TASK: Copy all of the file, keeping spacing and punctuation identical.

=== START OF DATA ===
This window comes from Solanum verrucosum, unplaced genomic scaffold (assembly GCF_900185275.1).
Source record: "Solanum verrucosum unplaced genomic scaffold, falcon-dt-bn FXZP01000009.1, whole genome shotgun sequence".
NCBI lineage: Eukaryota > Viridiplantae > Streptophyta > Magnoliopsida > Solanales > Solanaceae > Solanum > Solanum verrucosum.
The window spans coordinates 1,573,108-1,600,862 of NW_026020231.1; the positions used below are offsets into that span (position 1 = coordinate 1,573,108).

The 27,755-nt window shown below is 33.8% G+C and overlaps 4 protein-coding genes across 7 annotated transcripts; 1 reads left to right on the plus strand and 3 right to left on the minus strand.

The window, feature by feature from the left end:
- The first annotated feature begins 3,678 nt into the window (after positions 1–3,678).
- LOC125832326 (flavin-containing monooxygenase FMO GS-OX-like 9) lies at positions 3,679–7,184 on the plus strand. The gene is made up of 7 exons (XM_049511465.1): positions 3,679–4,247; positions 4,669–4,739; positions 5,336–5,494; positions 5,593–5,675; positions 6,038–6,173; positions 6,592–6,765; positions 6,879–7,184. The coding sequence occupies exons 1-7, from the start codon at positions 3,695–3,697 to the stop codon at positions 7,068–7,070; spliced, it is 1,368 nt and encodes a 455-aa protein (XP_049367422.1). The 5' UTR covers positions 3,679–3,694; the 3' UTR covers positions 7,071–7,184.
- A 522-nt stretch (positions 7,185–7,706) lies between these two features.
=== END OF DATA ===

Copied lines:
This window comes from Solanum verrucosum, unplaced genomic scaffold (assembly GCF_900185275.1).
Source record: "Solanum verrucosum unplaced genomic scaffold, falcon-dt-bn FXZP01000009.1, whole genome shotgun sequence".
NCBI lineage: Eukaryota > Viridiplantae > Streptophyta > Magnoliopsida > Solanales > Solanaceae > Solanum > Solanum verrucosum.
The window spans coordinates 1,573,108-1,600,862 of NW_026020231.1; the positions used below are offsets into that span (position 1 = coordinate 1,573,108).

The 27,755-nt window shown below is 33.8% G+C and overlaps 4 protein-coding genes across 7 annotated transcripts; 1 reads left to right on the plus strand and 3 right to left on the minus strand.

The window, feature by feature from the left end:
- The first annotated feature begins 3,678 nt into the window (after positions 1–3,678).
- LOC125832326 (flavin-containing monooxygenase FMO GS-OX-like 9) lies at positions 3,679–7,184 on the plus strand. The gene is made up of 7 exons (XM_049511465.1): positions 3,679–4,247; positions 4,669–4,739; positions 5,336–5,494; positions 5,593–5,675; positions 6,038–6,173; positions 6,592–6,765; positions 6,879–7,184. The coding sequence occupies exons 1-7, from the start codon at positions 3,695–3,697 to the stop codon at positions 7,068–7,070; spliced, it is 1,368 nt and encodes a 455-aa protein (XP_049367422.1). The 5' UTR covers positions 3,679–3,694; the 3' UTR covers positions 7,071–7,184.
- A 522-nt stretch (positions 7,185–7,706) lies between these two features.